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The Darwin Economy

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The Darwin Economy

Liberty, Competition, and the Common Good

Princeton UP,

15 min read
10 take-aways
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What's inside?

America’s economy needs a government that functions without gridlock.

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Editorial Rating



  • Innovative


Philosopher Adam Smith himself was skeptical about the real-world results of his “invisible hand,” but you’d never know it by the way modern-day free market fundamentalists try to push every regulation out of the way. As Cornell economist Robert H. Frank notes in his assault on the ideological force field that has blocked much US government action, naturalist Charles Darwin identified the problem: Evolutionary incentives benefit individuals, not groups. Frank uses that insight to argue that government must abridge some personal gains for the greater good. Frank is an economics professor, and his book sometimes falls into a challenging didacticism. But he writes with admirable clarity and verve, and – while his prediction that the world will one day recognize Darwin as the father of economics is perhaps a reach – he has done nothing less than provide a fresh intellectual foundation for progressivism. While always politically neutral, getAbstract recommends Frank’s treatise to lawmakers, economists, historians and civic-minded professionals who are concerned with the large questions society must tackle.



The past several decades have seen a decline in Americans’ standard of living. Societal crises exist throughout the United States: wage stagnation, a widening disparity between rich and poor, crumbling infrastructure, a potentially fatal denial of climate change, and a refusal to spend in order to relieve unemployment and revive the economy. Yet political gridlock – accompanied by a persistent yet erroneous belief that government is the cause of all problems – halts any action or solution. This inertia is rooted in a basic failure to grasp the true nature of competition.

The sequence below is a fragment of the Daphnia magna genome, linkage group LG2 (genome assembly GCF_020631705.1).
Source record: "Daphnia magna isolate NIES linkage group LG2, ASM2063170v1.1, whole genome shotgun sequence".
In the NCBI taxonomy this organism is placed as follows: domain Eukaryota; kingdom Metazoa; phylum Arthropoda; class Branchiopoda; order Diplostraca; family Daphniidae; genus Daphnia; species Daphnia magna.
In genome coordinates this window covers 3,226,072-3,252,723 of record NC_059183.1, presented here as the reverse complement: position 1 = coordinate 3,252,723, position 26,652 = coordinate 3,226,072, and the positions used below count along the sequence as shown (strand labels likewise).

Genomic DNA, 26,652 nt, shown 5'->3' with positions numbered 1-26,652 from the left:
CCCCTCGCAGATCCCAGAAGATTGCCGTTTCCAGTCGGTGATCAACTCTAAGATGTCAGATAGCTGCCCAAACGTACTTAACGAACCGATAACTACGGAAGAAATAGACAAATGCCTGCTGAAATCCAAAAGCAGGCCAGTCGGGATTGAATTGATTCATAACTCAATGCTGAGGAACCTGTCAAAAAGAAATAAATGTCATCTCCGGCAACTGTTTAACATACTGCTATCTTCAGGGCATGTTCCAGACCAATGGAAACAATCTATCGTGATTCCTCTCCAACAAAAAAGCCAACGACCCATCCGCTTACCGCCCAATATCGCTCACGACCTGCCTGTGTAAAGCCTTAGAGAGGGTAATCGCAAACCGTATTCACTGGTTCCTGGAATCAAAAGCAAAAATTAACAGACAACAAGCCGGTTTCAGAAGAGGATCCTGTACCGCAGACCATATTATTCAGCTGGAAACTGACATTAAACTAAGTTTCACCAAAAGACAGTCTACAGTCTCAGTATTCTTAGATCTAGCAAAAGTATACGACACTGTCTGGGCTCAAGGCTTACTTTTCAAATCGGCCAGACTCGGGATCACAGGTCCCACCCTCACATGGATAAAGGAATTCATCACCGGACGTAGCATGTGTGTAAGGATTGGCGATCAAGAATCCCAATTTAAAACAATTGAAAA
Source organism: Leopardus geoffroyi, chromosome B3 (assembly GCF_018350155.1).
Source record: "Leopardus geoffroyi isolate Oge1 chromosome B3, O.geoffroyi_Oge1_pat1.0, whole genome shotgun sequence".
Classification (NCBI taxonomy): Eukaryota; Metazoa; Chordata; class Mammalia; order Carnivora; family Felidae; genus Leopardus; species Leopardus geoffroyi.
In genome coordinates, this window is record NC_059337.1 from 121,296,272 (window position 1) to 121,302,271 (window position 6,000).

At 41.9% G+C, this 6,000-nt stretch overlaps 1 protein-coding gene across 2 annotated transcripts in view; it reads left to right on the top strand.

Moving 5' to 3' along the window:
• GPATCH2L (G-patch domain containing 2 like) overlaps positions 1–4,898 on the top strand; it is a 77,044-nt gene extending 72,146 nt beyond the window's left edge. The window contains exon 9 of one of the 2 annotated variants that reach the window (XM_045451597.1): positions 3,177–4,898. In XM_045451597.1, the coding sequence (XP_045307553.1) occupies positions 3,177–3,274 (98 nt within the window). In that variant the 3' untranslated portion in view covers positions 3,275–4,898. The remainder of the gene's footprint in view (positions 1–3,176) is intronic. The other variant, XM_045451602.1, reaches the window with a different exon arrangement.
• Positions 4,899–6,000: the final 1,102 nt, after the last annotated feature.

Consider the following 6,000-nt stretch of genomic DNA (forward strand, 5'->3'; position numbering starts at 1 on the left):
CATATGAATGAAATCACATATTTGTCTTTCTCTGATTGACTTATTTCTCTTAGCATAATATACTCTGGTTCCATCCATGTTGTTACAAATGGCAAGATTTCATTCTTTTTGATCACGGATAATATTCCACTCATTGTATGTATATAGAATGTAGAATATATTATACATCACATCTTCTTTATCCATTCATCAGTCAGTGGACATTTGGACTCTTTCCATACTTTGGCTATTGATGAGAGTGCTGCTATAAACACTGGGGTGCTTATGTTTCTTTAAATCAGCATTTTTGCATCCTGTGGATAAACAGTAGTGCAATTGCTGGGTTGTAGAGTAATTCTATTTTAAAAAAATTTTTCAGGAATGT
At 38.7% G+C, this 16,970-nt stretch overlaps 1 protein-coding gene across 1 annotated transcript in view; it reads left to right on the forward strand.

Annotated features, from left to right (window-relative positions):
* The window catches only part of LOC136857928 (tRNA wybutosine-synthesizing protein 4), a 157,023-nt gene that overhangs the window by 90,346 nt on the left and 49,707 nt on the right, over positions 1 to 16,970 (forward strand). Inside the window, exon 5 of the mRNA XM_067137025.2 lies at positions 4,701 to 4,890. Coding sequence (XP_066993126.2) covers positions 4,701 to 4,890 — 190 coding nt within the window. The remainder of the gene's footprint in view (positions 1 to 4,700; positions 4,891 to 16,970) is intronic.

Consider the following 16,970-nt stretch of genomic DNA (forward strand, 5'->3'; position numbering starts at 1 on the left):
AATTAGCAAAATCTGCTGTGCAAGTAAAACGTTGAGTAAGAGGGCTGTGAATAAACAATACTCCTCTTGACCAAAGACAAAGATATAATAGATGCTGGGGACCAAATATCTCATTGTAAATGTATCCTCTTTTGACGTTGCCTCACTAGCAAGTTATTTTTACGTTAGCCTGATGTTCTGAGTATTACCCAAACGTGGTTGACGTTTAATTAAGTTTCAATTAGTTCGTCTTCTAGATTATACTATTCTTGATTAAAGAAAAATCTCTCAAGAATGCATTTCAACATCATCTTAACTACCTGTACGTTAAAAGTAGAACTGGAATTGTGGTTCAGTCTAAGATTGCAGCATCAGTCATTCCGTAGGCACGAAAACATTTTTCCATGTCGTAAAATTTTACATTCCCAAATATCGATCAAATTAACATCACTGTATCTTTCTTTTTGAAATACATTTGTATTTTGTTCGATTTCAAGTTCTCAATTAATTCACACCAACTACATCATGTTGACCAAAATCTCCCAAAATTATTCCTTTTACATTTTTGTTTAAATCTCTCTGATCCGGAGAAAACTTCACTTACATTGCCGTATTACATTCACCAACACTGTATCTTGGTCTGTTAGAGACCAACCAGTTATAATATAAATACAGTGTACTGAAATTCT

Libertarians, who object to all regulations, fail to realize that individual and collective interests don’t always mesh. An entirely unshackled market can’t be equally prosperous and beneficial for everyone. Some shackles are good, but government can prevent harm more effectively through taxation than through regulation.

Smith’s Discovery and Darwin’s Insight

Influential 18th-century philosopher Adam Smith posited that businesspeople’s self-interest benefited society through the agency of an “invisible hand.” Smith, however, did not believe that this self-interest always led to...

About the Author

Robert H. Frank is a professor of economics at Cornell University and a frequent New York Times columnist. His books include The Economic Naturalist.

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    S. R. 10 years ago
    He is a frigging IDIOT.... Correct that.... He is INTELLECTUAL IDIOT with Tenure!!!
  • Avatar
    J. M. 1 decade ago
    It's the extreme case of not spending and just saving realy good for the group benefit?
    or the consumption tax finally will harm the society?

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